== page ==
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bhtooefr
Motorcycle licenses aren't required if the state recognizes it as an electric bicycle, however. And, if they're running this in Switzerland, it's probably set up within the limits of any state's electric bicycle laws (if they have any) - Switzerland follows the EU regulations but with more power allowed - so, the motor only works up to 25 km/h (about 15.5 mph), it requires pedaling to work, and is a maximum of 500 watts (as opposed to 250 watts for the EU). In the US, the federal law (which many states follow) is 20 mph, no pedaling required, and 750 watts.
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john
They could park "Mother Trucks" in strategic city locations and then send out the 3 wheeled vehicles. Even though they will have more delivery staff they could significantly increase production while saving on fuel and large truck costs.
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John
I don't think they'll use them in San Francisco as it is too steep and not enough power to pull any significant weight. Good for flat land areas like Florida, etc.
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Phoebe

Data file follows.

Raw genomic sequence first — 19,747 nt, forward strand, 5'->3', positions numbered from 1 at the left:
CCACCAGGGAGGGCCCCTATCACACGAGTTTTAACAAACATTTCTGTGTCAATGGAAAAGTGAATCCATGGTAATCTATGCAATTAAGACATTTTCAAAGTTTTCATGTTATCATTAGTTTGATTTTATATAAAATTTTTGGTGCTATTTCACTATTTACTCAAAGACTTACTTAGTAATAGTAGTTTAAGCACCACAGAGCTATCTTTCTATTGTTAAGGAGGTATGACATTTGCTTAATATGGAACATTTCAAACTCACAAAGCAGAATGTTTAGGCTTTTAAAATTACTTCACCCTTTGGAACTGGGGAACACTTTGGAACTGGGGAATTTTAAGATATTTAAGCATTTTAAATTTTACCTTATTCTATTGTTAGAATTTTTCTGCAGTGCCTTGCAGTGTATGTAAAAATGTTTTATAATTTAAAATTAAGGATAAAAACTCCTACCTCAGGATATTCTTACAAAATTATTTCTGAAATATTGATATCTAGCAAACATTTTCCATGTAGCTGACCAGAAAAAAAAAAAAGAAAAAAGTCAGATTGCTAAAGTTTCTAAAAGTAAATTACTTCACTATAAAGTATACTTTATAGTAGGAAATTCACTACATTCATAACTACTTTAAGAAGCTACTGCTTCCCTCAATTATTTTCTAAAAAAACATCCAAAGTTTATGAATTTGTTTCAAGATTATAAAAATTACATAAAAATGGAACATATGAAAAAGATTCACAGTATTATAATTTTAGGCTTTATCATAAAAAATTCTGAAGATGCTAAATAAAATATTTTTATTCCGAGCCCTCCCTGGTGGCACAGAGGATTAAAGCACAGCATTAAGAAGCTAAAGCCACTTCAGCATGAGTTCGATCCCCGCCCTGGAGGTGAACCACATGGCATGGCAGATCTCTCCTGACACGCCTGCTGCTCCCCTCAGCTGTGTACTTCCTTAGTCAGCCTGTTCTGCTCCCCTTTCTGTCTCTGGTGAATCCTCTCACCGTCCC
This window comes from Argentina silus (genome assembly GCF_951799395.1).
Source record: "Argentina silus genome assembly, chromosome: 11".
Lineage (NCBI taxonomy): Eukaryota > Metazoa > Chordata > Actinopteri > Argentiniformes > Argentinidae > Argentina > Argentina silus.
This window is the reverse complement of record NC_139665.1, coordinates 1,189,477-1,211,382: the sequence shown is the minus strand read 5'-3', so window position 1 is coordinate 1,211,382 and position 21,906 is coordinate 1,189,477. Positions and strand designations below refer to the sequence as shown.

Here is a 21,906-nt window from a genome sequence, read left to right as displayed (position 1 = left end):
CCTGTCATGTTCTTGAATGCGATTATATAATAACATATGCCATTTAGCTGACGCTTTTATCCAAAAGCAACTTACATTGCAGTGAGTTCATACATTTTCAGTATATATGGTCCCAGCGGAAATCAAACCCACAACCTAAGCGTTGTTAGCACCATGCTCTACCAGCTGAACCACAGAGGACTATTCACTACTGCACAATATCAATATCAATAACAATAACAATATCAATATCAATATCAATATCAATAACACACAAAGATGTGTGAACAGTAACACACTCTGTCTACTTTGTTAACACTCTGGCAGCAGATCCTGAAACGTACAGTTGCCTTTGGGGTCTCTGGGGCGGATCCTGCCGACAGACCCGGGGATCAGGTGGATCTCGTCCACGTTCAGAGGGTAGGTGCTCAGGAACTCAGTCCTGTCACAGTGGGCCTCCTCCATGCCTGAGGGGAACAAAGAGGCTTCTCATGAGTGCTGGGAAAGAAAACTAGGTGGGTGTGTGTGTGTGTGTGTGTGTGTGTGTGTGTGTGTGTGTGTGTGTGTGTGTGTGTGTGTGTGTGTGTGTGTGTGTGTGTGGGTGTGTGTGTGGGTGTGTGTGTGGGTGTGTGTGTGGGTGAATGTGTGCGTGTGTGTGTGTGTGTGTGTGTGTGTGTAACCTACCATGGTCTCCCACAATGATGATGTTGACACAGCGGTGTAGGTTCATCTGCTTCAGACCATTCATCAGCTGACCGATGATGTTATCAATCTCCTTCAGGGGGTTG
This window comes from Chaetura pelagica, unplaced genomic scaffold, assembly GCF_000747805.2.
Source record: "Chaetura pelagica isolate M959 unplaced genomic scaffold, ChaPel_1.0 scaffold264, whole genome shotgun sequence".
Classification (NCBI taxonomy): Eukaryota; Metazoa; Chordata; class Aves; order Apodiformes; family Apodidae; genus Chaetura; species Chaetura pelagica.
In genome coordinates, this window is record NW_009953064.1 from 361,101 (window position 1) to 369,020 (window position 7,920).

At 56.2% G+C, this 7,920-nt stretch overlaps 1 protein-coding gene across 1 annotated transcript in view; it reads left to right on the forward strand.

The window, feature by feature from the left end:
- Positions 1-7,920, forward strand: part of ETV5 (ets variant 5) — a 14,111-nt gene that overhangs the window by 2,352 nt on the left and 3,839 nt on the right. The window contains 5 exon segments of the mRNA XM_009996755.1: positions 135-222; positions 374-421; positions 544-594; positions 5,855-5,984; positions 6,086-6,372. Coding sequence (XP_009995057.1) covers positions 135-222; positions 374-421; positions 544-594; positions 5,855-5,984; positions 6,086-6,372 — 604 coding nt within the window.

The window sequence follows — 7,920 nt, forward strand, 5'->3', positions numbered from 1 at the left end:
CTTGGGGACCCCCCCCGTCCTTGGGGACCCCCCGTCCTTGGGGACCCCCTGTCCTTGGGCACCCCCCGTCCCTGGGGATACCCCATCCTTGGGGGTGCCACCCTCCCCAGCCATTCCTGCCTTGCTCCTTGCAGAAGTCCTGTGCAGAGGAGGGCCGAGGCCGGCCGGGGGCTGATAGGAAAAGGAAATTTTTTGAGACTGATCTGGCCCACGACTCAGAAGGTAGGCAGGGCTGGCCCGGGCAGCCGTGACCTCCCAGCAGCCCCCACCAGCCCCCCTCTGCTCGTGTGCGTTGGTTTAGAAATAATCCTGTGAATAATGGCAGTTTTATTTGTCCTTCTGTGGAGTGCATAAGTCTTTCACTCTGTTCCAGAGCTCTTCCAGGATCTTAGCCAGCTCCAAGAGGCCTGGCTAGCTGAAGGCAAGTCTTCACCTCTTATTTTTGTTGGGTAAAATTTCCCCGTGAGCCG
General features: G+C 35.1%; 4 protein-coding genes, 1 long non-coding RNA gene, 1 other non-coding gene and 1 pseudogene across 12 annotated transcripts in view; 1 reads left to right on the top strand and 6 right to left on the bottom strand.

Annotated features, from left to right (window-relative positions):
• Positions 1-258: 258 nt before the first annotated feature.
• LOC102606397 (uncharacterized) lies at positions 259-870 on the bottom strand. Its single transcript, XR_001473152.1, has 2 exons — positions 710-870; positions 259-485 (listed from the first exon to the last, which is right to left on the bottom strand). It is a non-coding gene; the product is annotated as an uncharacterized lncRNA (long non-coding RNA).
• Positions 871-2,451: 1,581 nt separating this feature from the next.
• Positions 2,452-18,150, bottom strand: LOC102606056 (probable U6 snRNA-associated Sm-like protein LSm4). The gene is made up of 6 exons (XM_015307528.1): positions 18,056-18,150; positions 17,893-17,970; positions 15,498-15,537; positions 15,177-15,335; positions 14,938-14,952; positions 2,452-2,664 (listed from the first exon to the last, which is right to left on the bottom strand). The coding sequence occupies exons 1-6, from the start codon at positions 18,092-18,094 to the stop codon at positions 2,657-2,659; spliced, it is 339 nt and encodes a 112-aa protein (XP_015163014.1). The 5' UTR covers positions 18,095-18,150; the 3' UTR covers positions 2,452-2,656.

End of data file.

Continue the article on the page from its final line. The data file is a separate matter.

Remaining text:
Kudos to UPS for practicality. For rural America, they might want to consider a more utilitarian vehicle as well, something more SUV-like.
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Billj357
I believe the article said '3 wheeled' vehicles...
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Deane
Which brings up a point. In the USA most states require a motorcycle license for driving a 2-wheeled vehicle.
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Jess
I'm pretty sure they will only use this in certain areas San Fran, NYC (where parking is limited). They can place pods as a camp or check point to avoid making numerous trips. They are trying to move toward cleaner energy and reducing noise. It's nothing new but for the U.S., it shows flexibility to change.
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rey wilson
Those have been used in central America since the beginning of the 80's, so not new to many people :)